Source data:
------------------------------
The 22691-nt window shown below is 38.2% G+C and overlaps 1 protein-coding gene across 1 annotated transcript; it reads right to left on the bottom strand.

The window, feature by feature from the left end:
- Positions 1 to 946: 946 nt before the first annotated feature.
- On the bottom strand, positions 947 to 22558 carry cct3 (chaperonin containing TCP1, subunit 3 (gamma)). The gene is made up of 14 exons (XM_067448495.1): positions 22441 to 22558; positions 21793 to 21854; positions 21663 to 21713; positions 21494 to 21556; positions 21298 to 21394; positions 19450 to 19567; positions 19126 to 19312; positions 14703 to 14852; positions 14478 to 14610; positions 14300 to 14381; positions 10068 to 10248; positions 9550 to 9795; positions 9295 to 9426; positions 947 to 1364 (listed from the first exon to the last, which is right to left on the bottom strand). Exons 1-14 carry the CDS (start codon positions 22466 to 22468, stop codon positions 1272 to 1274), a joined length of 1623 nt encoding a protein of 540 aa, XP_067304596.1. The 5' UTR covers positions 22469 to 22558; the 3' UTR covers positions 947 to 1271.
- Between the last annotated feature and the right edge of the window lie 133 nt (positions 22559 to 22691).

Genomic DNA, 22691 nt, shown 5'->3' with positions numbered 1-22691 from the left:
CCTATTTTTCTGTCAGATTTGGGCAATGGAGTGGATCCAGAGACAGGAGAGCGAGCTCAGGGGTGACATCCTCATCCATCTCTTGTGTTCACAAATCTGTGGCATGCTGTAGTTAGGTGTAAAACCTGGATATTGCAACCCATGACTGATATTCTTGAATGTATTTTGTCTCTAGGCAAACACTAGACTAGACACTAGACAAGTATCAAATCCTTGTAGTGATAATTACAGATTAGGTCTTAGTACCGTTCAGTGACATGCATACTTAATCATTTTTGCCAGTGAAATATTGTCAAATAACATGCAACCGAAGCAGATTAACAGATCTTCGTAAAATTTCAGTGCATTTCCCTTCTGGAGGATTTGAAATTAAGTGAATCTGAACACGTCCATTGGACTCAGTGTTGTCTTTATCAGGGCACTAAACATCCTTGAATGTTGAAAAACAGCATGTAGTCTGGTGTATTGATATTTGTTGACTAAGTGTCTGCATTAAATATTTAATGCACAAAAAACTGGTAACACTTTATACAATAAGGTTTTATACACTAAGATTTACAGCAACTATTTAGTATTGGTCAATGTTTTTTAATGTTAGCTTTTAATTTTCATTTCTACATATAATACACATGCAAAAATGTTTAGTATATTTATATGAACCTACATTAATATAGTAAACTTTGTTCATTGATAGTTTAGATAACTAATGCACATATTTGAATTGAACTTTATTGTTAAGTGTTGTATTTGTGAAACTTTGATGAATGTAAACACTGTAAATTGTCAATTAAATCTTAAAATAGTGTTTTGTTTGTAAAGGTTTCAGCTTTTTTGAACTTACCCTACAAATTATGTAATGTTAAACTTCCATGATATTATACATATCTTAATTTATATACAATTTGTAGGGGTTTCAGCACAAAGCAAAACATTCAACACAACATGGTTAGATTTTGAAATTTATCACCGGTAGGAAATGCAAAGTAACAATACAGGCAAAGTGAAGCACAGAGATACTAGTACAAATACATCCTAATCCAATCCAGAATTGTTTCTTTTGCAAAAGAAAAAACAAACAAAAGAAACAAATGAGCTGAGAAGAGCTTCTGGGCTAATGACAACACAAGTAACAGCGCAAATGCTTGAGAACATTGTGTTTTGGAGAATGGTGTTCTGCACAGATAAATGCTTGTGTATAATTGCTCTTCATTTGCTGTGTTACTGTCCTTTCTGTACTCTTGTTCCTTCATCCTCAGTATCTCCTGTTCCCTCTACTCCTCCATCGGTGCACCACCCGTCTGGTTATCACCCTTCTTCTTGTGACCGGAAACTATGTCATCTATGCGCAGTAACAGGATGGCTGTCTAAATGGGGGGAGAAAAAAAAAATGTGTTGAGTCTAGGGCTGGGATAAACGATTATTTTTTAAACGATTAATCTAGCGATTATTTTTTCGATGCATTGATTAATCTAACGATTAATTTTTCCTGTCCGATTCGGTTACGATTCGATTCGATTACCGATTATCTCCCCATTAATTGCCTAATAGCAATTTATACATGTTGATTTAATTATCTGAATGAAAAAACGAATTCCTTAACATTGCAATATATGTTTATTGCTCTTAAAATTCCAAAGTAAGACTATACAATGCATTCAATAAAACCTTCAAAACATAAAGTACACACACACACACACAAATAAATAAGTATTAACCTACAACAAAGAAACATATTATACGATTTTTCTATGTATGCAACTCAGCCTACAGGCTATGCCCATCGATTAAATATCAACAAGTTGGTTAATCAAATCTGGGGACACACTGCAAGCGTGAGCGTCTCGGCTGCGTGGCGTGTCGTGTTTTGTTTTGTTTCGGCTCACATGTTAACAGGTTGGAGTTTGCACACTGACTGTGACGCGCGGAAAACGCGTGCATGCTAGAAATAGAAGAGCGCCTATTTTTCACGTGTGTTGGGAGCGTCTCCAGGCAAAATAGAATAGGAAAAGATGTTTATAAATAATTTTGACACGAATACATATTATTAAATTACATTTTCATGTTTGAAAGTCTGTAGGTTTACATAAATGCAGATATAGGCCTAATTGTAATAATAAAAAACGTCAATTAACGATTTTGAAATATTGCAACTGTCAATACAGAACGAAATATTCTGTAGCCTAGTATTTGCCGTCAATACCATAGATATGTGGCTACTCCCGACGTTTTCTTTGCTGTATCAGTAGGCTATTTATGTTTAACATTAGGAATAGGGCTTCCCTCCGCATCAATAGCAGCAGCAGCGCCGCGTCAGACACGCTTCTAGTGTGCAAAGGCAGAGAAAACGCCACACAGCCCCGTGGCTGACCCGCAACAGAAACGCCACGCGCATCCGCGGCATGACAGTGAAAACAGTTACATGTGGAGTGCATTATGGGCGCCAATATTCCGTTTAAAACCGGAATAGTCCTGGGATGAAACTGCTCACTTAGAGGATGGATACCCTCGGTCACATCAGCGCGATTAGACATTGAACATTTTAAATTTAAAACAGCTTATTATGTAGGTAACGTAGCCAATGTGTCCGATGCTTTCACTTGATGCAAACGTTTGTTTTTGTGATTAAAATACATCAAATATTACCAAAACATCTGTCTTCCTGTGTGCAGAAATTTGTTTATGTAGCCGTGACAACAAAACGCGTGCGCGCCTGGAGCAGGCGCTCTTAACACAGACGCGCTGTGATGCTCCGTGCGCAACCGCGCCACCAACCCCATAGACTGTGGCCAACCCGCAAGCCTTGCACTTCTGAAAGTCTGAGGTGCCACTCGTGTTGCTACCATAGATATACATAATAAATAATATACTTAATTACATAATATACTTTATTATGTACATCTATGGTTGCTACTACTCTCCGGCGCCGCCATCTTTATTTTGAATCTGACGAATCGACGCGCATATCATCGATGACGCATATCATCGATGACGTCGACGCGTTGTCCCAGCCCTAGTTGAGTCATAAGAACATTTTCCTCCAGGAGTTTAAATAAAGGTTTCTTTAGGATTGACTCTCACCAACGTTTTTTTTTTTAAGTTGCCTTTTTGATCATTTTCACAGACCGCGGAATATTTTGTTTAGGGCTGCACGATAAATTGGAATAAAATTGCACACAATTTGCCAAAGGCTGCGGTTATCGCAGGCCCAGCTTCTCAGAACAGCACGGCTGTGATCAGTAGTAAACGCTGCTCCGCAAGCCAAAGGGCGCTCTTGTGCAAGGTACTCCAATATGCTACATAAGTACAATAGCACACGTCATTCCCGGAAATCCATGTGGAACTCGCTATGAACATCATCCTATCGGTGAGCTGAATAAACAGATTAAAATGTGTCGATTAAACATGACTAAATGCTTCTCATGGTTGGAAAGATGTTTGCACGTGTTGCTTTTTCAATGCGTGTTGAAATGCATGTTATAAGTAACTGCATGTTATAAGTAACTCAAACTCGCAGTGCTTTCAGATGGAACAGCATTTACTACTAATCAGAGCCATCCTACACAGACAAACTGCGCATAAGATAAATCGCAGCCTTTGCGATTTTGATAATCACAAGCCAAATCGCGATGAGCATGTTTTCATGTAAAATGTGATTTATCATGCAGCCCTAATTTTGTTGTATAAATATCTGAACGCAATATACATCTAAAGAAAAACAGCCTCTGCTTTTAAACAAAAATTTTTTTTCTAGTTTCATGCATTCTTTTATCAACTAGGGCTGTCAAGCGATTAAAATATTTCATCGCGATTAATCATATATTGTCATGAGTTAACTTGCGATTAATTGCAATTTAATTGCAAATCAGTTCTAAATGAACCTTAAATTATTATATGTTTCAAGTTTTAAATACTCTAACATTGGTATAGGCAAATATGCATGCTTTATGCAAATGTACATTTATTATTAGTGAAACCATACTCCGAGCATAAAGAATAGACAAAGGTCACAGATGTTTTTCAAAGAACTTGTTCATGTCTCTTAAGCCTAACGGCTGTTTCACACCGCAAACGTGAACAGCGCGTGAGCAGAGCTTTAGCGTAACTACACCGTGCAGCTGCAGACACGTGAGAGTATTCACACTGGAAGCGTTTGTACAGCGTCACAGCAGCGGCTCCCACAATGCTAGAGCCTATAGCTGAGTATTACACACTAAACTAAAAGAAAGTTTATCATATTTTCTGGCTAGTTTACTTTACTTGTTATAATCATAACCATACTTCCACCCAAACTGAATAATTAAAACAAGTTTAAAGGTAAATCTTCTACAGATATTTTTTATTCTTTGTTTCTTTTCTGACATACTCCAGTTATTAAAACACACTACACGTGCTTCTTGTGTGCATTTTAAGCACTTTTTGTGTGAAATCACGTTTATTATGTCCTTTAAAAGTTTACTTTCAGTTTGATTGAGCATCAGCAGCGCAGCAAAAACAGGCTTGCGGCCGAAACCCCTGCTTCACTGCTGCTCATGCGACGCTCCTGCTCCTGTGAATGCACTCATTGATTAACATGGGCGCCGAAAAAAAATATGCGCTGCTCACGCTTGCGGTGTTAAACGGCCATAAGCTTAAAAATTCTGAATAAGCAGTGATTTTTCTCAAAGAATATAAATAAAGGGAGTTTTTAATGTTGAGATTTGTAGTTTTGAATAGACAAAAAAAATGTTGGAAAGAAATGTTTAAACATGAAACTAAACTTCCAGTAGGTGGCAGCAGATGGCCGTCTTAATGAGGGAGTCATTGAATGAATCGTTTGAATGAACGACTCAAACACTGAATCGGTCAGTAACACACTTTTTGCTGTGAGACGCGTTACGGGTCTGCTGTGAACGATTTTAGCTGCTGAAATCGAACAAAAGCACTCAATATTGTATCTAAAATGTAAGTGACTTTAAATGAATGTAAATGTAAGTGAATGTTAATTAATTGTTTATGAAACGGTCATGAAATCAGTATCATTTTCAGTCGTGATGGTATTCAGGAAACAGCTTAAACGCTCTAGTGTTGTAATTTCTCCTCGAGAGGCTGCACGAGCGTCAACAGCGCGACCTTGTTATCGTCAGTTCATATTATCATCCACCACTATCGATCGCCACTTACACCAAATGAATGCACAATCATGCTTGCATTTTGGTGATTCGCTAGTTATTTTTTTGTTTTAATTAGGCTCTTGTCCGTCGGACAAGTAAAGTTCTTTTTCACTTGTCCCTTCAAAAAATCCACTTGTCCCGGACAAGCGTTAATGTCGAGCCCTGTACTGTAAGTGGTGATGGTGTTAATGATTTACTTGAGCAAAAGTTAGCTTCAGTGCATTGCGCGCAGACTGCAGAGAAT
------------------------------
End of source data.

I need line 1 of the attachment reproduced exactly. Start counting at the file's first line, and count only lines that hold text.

The 22691-nt window shown below is 38.2% G+C and overlaps 1 protein-coding gene across 1 annotated transcript; it reads right to left on the bottom strand.